Portion of a panoramic view of Ste. Genevieve by F.J. Milfeld, circa 1913. Source: Library of Congress
Sainte Genevieve has been making headlines with a bill introduced into Congress to establish a new unit of the national park system: the Ste. Genevieve National Historic Site.
The final feasibility study, released a few weeks ago, states that the town "stands alone in terms of the character, quality, quantity, and rarity of its resources."
Of particular interest are the French-style vertical log houses. North America only has five remaining poteaux-en-terre (post-in-the-ground) buildings, and three of them can be found in Ste. Genevieve.
The town also includes another aspect of French heritage, one that is overlooked: the peculiar spelling of its name. The "e" in Sainte represents the French practice of distinguishing between male saints and female saintes.
According to the Ramsay Place Names File, the town "was named for Sainte Genevieve, patroness of Paris. She is reputed to have saved the city from Attila by her prayers in 451. She died at Paris, January 3, 512. Possibly the name was chosen because the settlement was made on or near her feast day; more probably it was selected in honor of the capital city of the native land of the original settlers. The abbreviation 'Ste.' preserves the French feminine form 'Sainte.'"
Only two other towns in the United States have a "sainte-with-an-e" name: Sault Sainte Marie in Michigan and Sainte Marie in Illinois. An exhaustive search of the national placenames database, however, reveals a small but widespread collection of "Sainte" names for other landmarks, including lakes, parks, churches, parochial schools, and cemeteries. Many -- but not all -- of these names are associated with areas that had a French influence, especially Louisiana and Michigan.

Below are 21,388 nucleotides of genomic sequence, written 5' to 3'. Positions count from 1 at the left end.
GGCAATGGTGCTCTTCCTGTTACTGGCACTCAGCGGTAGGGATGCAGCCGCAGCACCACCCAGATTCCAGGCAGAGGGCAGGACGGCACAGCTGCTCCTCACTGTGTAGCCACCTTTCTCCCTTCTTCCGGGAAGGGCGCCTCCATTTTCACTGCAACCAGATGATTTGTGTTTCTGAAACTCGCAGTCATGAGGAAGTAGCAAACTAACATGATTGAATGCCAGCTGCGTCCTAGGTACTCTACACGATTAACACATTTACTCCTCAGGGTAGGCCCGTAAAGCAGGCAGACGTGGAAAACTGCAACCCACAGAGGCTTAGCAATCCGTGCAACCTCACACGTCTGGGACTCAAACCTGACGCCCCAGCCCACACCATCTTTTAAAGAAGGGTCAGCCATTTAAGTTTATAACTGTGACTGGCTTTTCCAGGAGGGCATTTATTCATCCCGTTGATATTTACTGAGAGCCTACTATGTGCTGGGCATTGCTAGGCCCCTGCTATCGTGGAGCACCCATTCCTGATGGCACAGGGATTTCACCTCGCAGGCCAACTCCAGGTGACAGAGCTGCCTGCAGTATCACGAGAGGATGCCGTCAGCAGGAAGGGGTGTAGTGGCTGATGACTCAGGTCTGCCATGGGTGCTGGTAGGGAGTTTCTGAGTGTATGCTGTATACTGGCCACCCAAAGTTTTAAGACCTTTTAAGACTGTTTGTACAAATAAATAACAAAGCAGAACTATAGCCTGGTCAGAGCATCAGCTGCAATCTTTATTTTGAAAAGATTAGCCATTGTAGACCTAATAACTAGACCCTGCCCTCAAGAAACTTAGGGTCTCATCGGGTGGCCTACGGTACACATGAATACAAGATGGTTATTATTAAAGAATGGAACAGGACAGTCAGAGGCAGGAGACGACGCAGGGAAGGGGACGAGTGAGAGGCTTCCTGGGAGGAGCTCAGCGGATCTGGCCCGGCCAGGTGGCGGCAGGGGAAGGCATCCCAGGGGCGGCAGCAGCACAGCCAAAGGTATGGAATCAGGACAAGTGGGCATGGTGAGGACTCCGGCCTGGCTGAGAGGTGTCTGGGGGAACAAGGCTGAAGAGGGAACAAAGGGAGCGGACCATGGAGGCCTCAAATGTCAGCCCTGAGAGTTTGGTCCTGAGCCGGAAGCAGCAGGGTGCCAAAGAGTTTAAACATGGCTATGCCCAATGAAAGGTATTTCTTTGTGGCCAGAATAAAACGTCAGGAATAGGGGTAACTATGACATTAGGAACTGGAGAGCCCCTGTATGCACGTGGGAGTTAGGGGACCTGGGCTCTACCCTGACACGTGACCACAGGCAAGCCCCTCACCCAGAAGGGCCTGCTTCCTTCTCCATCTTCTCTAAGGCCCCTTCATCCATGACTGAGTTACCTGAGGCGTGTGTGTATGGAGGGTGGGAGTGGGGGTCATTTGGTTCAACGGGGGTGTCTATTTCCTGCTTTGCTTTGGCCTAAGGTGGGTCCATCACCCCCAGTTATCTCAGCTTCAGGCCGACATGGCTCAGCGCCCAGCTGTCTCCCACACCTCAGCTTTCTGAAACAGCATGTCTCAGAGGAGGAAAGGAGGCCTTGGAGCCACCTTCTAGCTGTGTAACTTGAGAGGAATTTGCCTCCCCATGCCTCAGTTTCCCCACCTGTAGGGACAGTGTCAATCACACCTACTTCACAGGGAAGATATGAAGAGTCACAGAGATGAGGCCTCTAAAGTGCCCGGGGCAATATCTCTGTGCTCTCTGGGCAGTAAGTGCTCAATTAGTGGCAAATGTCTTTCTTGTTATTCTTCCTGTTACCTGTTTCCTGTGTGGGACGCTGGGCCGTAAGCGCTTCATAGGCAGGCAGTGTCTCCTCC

Looking at maps of Canada, it's clear that "Sainte" names are popular in French-speaking Quebec. The region north of Montreal, for instance, includes such poetic names as Sainte-Anne-des-Plaines, Sainte-Agathe-des-Monts, and Sainte-Mercelline-de-Kildare. Montreal has a neighborhood called Sainte-Geneviève, which was a separate village until annexed by Montreal in 2002.
France itself also has Sainte names, including Conflans-Sainte-Honorine, a town on the outskirts of Paris, and Rue de le Montagne Sainte Geneviève, a street in Paris named for the city's patron saint... er, sainte.
The early history of our own Ste. Genevieve is sketchy, but the name does appear on maps from at least the 1750s. Covens & Mortier's 1757 map of North America, for example, clearly shows the settlement spelled Ste. Genevieve.
Later maps, however, sometimes substituted another name: Misere. This nickname meant "poverty" or "misery." This name, and not Ste. Genevieve, appears on a 1775 map of the Mississippi River.
Curiously, other French settlements had derisive nicknames, including "Pain Court" (short of bread) for St. Louis and "Vide Poche" (empty pocket) for Carondelet.
When Spain took over control of the region from France, the name of Ste. Genevieve continued to be used, although some official documents used the Spanish equivalent, Santa Genoveva.
Then, after the United States took possession of the territory as a result of the Louisiana Purchase, most maps "Americanized" the name. J. Calvin Smith's map of 1844 shows both the town and county spelled as St. Genevieve.
Around the Civil War, the extra "e" started reappearing occasionally on maps. Then, by the turn of the century, Ste. Genevieve had become the dominant spelling again, and has remained to this day.
That extra "e" in the name might look funny. It might cause confusion when it comes to alphabetical order. And to be pedantic, the name in French would have an accent mark and a hyphen -- Sainte-Geneviève. But the town's current spelling is close enough, and it does preserve a tiny piece of French heritage.
If a national park unit is established, tourism should increase -- as well as the number of times people ask, "What's up with the extra "e" in Sainte Genevieve?"